Brunswick Avalanche Pearl Urethane

August 18th, 2010  |  Published in Ball Reviews

41 Hook   17.5 Length   13 Breakpoint Shape

Core Design: The familiar light bulb-shaped symmetric core yields an RG of 2.52 and the .024 Diff delivers the correct amount of core power for lighter oil and dry patterns.

Coverstock: Brunswick’s pearlized formula joins the ranks of most solid urethanes. The blue and purple pearl coloring enhances the ball’s appearance. The surface is rough buff and high gloss polished. Traction in oil is almost nonexistent and response off drier boards is very slow.

Manufacturer’s Intent: “Our objective was to develop our lowest friction urethane ball with our slowest response time to friction so that bowlers could play in the driest areas of the lane,” said Brunswick’s Bill Orlikowski. “We accomplished this by using our urethane coverstock formula, combining it with the Teal Rhino Pro core shape and adding a new pearl color technology to produce a ball that not only performs well, but has great shelf appeal.”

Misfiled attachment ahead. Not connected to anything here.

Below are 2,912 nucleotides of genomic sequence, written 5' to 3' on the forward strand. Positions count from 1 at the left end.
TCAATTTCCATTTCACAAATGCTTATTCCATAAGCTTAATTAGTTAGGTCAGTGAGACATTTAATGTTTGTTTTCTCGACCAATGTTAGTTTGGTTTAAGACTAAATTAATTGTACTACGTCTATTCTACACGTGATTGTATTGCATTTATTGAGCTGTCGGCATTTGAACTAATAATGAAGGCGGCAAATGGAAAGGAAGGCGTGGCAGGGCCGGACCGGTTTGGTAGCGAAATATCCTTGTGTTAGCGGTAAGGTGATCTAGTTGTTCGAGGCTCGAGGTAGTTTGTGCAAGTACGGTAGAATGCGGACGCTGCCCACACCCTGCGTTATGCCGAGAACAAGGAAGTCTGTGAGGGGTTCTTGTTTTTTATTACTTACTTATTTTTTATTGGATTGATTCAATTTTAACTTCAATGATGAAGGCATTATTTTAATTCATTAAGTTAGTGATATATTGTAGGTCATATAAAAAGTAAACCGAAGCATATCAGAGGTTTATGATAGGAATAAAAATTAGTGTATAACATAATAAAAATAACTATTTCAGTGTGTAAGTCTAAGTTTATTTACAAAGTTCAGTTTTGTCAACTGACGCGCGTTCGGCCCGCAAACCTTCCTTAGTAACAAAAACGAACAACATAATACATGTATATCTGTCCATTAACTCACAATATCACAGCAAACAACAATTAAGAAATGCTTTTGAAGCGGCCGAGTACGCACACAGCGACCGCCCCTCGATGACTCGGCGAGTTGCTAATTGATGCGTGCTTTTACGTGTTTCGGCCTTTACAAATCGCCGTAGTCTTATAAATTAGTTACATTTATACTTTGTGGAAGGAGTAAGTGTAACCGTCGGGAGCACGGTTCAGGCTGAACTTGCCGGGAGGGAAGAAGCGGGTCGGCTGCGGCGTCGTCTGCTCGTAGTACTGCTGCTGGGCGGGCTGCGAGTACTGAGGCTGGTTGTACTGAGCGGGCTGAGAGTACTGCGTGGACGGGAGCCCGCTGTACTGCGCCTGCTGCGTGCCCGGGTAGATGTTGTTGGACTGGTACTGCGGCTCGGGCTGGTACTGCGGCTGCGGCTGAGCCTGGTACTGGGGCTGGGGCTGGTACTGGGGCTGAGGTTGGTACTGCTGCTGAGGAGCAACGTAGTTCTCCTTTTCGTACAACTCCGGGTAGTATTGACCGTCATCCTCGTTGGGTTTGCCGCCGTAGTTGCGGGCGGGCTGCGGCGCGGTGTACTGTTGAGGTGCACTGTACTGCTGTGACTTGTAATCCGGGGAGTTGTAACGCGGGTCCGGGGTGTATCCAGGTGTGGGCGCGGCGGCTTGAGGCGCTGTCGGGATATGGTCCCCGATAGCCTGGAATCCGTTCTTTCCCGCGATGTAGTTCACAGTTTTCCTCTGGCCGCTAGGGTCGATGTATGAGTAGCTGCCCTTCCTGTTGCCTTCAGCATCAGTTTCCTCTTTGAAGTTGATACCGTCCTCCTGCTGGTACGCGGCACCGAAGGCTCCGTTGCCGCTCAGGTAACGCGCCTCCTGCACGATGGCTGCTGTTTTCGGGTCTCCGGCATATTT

Test Results: This pearlized urethane ball was by far the straightest of the three dry-lane condition balls we tested this month. We could position ourselves smack dab in the dry and never see too early a read. The motion downlane was very smooth and continuous, providing we didn’t totally blow the release. Hitting and carry power was better than I expected from such a conservative core/cover combo. As a poker player might say, I had the nuts on the wet/dry test pattern; the Avalanche gave me a few boards at the breakpoint and a couple of tug-boards as well.

When to Use: Use this drier lane ball when encountering too much friction with your reactive resin counterpart. Bowlers will find they can play an arrow or move farther right (for righties) to help create the needed entry angle for optimal carry. Low rev or extreme speed dominant players need not apply for this variation in the Avalanche line, but those on other end of the spectrum should give this a serious look. Plus, on shorter patterns, we never found the need to horse or loft the ball to see added length… it pretty much glided to the friction when encountering even the lightest traces of oil.

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